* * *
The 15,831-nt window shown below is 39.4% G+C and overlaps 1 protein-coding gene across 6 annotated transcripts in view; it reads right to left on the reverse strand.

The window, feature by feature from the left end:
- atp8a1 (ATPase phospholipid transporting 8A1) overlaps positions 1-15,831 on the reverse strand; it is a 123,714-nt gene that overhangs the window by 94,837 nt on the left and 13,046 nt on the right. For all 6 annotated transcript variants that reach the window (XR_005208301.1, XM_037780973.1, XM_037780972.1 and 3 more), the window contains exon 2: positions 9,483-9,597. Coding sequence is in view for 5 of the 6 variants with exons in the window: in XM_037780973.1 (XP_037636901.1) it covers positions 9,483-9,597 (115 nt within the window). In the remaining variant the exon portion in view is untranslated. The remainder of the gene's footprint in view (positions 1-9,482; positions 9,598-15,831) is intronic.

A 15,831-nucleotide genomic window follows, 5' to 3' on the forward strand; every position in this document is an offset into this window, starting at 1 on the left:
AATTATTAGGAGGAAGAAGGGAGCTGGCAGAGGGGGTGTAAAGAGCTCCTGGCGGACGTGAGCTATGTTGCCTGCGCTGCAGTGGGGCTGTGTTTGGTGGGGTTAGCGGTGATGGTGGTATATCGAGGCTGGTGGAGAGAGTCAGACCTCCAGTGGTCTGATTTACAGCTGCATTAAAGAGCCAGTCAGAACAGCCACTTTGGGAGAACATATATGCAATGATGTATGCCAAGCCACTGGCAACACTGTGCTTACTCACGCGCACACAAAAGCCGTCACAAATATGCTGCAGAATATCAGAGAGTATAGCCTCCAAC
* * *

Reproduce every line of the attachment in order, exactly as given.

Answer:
The 15,831-nt window shown below is 39.4% G+C and overlaps 1 protein-coding gene across 6 annotated transcripts in view; it reads right to left on the reverse strand.

The window, feature by feature from the left end:
- atp8a1 (ATPase phospholipid transporting 8A1) overlaps positions 1-15,831 on the reverse strand; it is a 123,714-nt gene that overhangs the window by 94,837 nt on the left and 13,046 nt on the right. For all 6 annotated transcript variants that reach the window (XR_005208301.1, XM_037780973.1, XM_037780972.1 and 3 more), the window contains exon 2: positions 9,483-9,597. Coding sequence is in view for 5 of the 6 variants with exons in the window: in XM_037780973.1 (XP_037636901.1) it covers positions 9,483-9,597 (115 nt within the window). In the remaining variant the exon portion in view is untranslated. The remainder of the gene's footprint in view (positions 1-9,482; positions 9,598-15,831) is intronic.

A 15,831-nucleotide genomic window follows, 5' to 3' on the forward strand; every position in this document is an offset into this window, starting at 1 on the left:
AATTATTAGGAGGAAGAAGGGAGCTGGCAGAGGGGGTGTAAAGAGCTCCTGGCGGACGTGAGCTATGTTGCCTGCGCTGCAGTGGGGCTGTGTTTGGTGGGGTTAGCGGTGATGGTGGTATATCGAGGCTGGTGGAGAGAGTCAGACCTCCAGTGGTCTGATTTACAGCTGCATTAAAGAGCCAGTCAGAACAGCCACTTTGGGAGAACATATATGCAATGATGTATGCCAAGCCACTGGCAACACTGTGCTTACTCACGCGCACACAAAAGCCGTCACAAATATGCTGCAGAATATCAGAGAGTATAGCCTCCAAC